By; Mupiri Matthias
Namibia is being watched by everyone. The energy world is paying attention, to be more precise.
Interest in further exploration in Namibia has been high ever since oil and gas giants Shell (United Kingdom) and TotalEnergies (France) revealed significant hydrocarbon discoveries in the country’s offshore Orange Basin in 2022. The speed at which Shell, TotalEnergies, and its associates will be able to complete multiple field development agreements with Namibia and begin production has also sparked interest.
Will their talks stall, as we frequently saw in African countries, or will the procedure proceed smoothly?
In addition to its enormity, containing up to three billion barrels of oil altogether, the 2022 Orange Basin discoveries were also noteworthy since Namibian drilling efforts up to that time had been somewhat underwhelming. Prior to Shell’s finding at the Graff-1 well and TotalEnergies’ Venus 1-X discovery, only about 15 wells had been sunk, and none of those earlier endeavors had produced commercial quantities of oil or gas.
Therefore, Namibia’s first opportunity to demonstrate to oil and gas corporations what they may anticipate after making discoveries there is in the Orange Basin. Contracting companies may be free from new tax regulations or rewarded to make up for legislation that increases their costs, such as new labor or environmental rules, depending on the text of the provision, also known as a “economic rebalancing” or “equalization clause”.
What matters is that events that took place after the companies’ arrangement was signed would not, in the end, have an influence on their return on investment.
Depending on the wording of the clause, also known as a “economic rebalancing” or “equalization clause,” contracting corporations may be exempt from new tax restrictions or compensated to offset legislation that raises their expenses, such as new labor or environmental rules, what important is that the companies’ return on investment would not ultimately be impacted by things that happened after the agreement was signed.
Investment guarantees for oil and gas businesses are rarely novel or revolutionary. There are fiscal stability clauses in effect in nations like Guyana, Mozambique, Mexico, and Angola, among others. While I am unable to provide research demonstrating that these nations have received more investment as a result of their provisions, I am aware that when developing nations choose not to give the clauses, oil and gas corporations have an incentive to restrict their investments there.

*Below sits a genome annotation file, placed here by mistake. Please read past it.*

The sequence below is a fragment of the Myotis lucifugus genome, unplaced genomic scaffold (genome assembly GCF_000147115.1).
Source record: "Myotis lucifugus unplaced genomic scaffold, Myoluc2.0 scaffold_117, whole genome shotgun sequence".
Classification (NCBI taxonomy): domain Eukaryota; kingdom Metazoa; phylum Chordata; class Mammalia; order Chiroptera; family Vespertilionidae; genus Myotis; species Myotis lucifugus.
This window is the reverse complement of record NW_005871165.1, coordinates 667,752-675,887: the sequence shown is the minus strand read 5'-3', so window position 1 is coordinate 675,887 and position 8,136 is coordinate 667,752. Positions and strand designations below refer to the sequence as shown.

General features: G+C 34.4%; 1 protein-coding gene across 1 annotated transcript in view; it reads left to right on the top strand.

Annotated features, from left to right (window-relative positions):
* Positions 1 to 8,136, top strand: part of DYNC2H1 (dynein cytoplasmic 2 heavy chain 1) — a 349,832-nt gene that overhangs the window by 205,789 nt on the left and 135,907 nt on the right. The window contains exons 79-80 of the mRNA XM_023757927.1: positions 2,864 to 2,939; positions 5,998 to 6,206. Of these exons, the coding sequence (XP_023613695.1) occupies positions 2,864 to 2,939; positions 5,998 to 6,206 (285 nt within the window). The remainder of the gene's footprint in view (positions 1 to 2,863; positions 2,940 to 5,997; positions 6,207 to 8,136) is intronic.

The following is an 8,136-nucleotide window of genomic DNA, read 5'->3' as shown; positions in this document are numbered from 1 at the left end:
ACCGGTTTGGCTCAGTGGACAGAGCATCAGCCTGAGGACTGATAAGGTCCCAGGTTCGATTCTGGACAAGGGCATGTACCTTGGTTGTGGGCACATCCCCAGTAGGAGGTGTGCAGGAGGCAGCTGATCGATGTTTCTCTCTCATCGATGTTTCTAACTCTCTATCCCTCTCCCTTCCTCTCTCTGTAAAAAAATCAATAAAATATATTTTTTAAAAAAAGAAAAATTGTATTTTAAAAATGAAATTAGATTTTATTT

International consulting firm Deloitte made a statement on the value of financial stability clauses in a recent study on the subject.
According to the paper, stabilization clauses provide certainty and predictability, two essential elements for long-term investment project success. “Petroleum mining requires a lot of capital, and it takes a lot longer to recover your investment than it does in most other industries. The economics of a project may be considerably changed by any later modifications to the legislation of the host state.
Time is valuable, that much is clear. Namibia must not only include a fiscal stability guarantee in its petroleum deals, but must do so immediately. If not, it’s possible that the subject of financial risk will come up when negotiating a contract with Shell, TotalEnergies, and their associates.
I encourage Namibian authorities to take note of the delays that have occurred in the offshore Rovuma Basin of Mozambique. The early to mid-2010s saw the announcement of natural gas discoveries amounting to as much as 17 billion barrels of oil equivalent (boe), but Mozambique’s negotiations with operators, such as Italian energy giant Eni and U.S. business Anadarko, have dragged on for years. As a result, the Coral Sul floating liquefied natural gas (FLNG) project, fed by Coral Field, is the only one that have been finished thus far.
The FLNG project received a final investment decision (FID) in the middle of 2017, witnessed the start of construction in 2018, and shipped its first cargo in November 2022. This is a good move, but consider the advantages for the economy and energy security natural gas from Mozambique would have offered.